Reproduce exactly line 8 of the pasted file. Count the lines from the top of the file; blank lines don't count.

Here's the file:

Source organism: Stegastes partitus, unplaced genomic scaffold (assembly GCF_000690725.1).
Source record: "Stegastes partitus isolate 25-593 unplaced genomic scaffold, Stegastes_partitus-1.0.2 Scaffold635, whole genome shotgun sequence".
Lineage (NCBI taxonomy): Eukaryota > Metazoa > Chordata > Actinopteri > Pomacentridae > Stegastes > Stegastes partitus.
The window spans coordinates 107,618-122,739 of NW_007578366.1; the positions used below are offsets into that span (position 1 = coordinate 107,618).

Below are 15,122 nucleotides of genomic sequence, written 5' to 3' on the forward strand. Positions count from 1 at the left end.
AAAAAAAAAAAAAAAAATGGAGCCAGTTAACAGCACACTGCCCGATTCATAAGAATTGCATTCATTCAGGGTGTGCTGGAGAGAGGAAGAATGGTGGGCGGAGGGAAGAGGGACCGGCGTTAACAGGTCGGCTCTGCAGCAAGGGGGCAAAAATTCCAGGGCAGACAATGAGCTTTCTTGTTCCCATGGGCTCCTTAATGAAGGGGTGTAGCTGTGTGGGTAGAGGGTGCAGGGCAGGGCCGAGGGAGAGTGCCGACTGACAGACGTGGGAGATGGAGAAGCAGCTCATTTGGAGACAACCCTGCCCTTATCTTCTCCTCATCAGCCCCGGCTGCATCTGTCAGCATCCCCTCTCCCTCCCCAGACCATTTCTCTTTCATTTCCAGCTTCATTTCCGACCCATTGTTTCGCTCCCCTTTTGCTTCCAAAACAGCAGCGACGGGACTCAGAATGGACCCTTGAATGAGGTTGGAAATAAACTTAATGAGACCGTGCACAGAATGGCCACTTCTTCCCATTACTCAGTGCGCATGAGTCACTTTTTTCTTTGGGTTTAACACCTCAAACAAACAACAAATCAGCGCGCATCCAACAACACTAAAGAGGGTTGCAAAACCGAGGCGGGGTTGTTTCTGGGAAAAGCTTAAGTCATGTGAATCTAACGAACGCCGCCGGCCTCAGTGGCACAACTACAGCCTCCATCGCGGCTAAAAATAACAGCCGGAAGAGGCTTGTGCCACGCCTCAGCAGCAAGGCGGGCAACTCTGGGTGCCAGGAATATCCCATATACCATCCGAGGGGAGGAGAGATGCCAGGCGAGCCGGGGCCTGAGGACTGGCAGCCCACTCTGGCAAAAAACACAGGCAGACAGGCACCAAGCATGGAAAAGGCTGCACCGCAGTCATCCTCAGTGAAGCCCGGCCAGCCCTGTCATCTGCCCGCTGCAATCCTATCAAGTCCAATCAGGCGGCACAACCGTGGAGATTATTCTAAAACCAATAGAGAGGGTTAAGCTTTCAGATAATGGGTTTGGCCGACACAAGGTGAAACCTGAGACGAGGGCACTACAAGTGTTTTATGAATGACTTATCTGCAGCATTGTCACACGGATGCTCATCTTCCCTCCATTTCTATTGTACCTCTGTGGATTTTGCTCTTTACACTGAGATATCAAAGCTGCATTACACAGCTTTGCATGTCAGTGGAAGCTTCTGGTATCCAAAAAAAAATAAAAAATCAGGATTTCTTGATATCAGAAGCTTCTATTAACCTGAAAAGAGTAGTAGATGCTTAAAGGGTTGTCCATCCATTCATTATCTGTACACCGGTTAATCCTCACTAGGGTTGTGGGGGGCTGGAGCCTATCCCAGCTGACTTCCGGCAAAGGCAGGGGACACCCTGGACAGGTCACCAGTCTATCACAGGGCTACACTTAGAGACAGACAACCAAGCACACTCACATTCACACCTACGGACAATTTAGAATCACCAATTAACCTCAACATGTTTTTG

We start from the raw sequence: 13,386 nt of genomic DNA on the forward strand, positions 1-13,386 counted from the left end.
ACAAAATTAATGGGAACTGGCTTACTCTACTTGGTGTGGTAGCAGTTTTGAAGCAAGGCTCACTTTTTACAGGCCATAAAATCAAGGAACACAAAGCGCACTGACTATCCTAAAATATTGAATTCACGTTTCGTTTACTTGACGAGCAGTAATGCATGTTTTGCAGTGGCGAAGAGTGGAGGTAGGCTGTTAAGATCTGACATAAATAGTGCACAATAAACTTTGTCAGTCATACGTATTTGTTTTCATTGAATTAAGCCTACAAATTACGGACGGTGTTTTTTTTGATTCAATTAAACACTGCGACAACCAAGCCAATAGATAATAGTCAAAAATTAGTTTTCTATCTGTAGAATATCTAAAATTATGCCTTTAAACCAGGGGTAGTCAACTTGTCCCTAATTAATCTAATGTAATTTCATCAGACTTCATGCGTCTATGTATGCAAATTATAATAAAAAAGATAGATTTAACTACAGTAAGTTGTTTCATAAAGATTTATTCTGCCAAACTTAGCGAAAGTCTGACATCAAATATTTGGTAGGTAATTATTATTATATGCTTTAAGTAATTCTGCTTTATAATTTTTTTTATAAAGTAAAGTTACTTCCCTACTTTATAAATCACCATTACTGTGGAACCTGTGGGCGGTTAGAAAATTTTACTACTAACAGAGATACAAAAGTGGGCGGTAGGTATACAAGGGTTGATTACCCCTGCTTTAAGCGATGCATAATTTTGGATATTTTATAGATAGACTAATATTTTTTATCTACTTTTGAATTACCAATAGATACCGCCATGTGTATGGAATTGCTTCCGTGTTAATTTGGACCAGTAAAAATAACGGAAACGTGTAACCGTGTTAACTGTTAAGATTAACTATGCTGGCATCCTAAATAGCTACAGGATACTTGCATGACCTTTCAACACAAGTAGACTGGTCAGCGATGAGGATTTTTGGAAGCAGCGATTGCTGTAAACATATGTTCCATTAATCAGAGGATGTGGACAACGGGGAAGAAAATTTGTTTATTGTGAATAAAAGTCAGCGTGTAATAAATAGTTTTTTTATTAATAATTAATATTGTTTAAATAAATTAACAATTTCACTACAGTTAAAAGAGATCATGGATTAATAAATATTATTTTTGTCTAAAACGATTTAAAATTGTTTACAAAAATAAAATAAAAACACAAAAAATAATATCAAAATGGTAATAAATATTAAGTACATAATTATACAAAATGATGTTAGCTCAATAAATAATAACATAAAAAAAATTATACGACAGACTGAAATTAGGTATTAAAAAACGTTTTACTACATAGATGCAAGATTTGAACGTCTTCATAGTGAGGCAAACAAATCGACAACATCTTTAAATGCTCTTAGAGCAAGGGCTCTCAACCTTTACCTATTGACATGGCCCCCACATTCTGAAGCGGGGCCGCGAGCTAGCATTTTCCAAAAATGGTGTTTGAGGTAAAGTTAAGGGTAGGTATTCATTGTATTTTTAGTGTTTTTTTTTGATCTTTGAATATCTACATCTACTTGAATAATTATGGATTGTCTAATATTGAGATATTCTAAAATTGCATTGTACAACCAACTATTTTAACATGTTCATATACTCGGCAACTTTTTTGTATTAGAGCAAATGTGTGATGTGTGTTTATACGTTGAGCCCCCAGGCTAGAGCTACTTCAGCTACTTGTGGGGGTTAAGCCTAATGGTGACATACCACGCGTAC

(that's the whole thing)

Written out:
ACAAAATTAATGGGAACTGGCTTACTCTACTTGGTGTGGTAGCAGTTTTGAAGCAAGGCTCACTTTTTACAGGCCATAAAATCAAGGAACACAAAGCGCACTGACTATCCTAAAATATTGAATTCACGTTTCGTTTACTTGACGAGCAGTAATGCATGTTTTGCAGTGGCGAAGAGTGGAGGTAGGCTGTTAAGATCTGACATAAATAGTGCACAATAAACTTTGTCAGTCATACGTATTTGTTTTCATTGAATTAAGCCTACAAATTACGGACGGTGTTTTTTTTGATTCAATTAAACACTGCGACAACCAAGCCAATAGATAATAGTCAAAAATTAGTTTTCTATCTGTAGAATATCTAAAATTATGCCTTTAAACCAGGGGTAGTCAACTTGTCCCTAATTAATCTAATGTAATTTCATCAGACTTCATGCGTCTATGTATGCAAATTATAATAAAAAAGATAGATTTAACTACAGTAAGTTGTTTCATAAAGATTTATTCTGCCAAACTTAGCGAAAGTCTGACATCAAATATTTGGTAGGTAATTATTATTATATGCTTTAAGTAATTCTGCTTTATAATTTTTTTTATAAAGTAAAGTTACTTCCCTACTTTATAAATCACCATTACTGTGGAACCTGTGGGCGGTTAGAAAATTTTACTACTAACAGAGATACAAAAGTGGGCGGTAGGTATACAAGGGTTGATTACCCCTGCTTTAAGCGATGCATAATTTTGGATATTTTATAGATAGACTAATATTTTTTATCTACTTTTGAATTACCAATAGATACCGCCATGTGTATGGAATTGCTTCCGTGTTAATTTGGACCAGTAAAAATAACGGAAACGTGTAACCGTGTTAACTGTTAAGATTAACTATGCTGGCATCCTAAATAGCTACAGGATACTTGCATGACCTTTCAACACAAGTAGACTGGTCAGCGATGAGGATTTTTGGAAGCAGCGATTGCTGTAAACATATGTTCCATTAATCAGAGGATGTGGACAACGGGGAAGAAAATTTGTTTATTGTGAATAAAAGTCAGCGTGTAATAAATAGTTTTTTTATTAATAATTAATATTGTTTAAATAAATTAACAATTTCACTACAGTTAAAAGAGATCATGGATTAATAAATATTATTTTTGTCTAAAACGATTTAAAATTGTTTACAAAAATAAAATAAAAACACAAAAAATAATATCAAAATGGTAATAAATATTAAGTACATAATTATACAAAATGATGTTAGCTCAATAAATAATAACATAAAAAAAATTATACGACAGACTGAAATTAGGTATTAAAAAACGTTTTACTACATAGATGCAAGATTTGAACGTCTTCATAGTGAGGCAAACAAATCGACAACATCTTTAAATGCTCTTAGAGCAAGGGCTCTCAACCTTTACCTATTGACATGGCCCCCACATTCTGAAGCGGGGCCGCGAGCTAGCATTTTCCAAAAATGGTGTTTGAGGTAAAGTTAAGGGTAGGTATTCATTGTATTTTTAGTGTTTTTTTTTGATCTTTGAATATCTACATCTACTTGAATAATTATGGATTGTCTAATATTGAGATATTCTAAAATTGCATTGTACAACCAACTATTTTAACATGTTCATATACTCGGCAACTTTTTTGTATTAGAGCAAATGTGTGATGTGTGTTTATACGTTGAGCCCCCAGGCTAGAGCTACTTCAGCTACTTGTGGGGGTTAAGCCTAATGGTGACATACCACGCGTAC